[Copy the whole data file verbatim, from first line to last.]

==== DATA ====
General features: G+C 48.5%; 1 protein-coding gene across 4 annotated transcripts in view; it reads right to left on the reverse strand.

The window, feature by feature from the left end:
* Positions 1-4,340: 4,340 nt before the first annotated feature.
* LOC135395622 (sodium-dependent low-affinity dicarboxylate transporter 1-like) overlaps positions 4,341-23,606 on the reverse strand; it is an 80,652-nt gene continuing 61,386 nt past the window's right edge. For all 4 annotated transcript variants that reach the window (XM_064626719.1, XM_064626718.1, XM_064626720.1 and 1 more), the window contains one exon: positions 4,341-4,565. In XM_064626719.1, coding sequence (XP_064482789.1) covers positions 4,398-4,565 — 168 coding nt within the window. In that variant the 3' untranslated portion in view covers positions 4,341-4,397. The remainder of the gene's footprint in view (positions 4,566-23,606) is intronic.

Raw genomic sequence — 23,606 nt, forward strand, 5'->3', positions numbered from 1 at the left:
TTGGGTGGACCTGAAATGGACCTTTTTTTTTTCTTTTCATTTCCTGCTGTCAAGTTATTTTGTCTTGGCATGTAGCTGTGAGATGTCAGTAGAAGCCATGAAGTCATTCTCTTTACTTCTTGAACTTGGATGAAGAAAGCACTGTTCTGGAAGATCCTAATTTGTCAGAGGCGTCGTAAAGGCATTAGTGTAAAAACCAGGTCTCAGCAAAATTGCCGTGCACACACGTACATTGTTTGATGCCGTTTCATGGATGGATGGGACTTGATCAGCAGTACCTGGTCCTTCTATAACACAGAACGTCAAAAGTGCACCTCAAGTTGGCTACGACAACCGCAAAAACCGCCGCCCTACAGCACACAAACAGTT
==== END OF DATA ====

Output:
General features: G+C 48.5%; 1 protein-coding gene across 4 annotated transcripts in view; it reads right to left on the reverse strand.

The window, feature by feature from the left end:
* Positions 1-4,340: 4,340 nt before the first annotated feature.
* LOC135395622 (sodium-dependent low-affinity dicarboxylate transporter 1-like) overlaps positions 4,341-23,606 on the reverse strand; it is an 80,652-nt gene continuing 61,386 nt past the window's right edge. For all 4 annotated transcript variants that reach the window (XM_064626719.1, XM_064626718.1, XM_064626720.1 and 1 more), the window contains one exon: positions 4,341-4,565. In XM_064626719.1, coding sequence (XP_064482789.1) covers positions 4,398-4,565 — 168 coding nt within the window. In that variant the 3' untranslated portion in view covers positions 4,341-4,397. The remainder of the gene's footprint in view (positions 4,566-23,606) is intronic.

Raw genomic sequence — 23,606 nt, forward strand, 5'->3', positions numbered from 1 at the left:
TTGGGTGGACCTGAAATGGACCTTTTTTTTTTCTTTTCATTTCCTGCTGTCAAGTTATTTTGTCTTGGCATGTAGCTGTGAGATGTCAGTAGAAGCCATGAAGTCATTCTCTTTACTTCTTGAACTTGGATGAAGAAAGCACTGTTCTGGAAGATCCTAATTTGTCAGAGGCGTCGTAAAGGCATTAGTGTAAAAACCAGGTCTCAGCAAAATTGCCGTGCACACACGTACATTGTTTGATGCCGTTTCATGGATGGATGGGACTTGATCAGCAGTACCTGGTCCTTCTATAACACAGAACGTCAAAAGTGCACCTCAAGTTGGCTACGACAACCGCAAAAACCGCCGCCCTACAGCACACAAACAGTT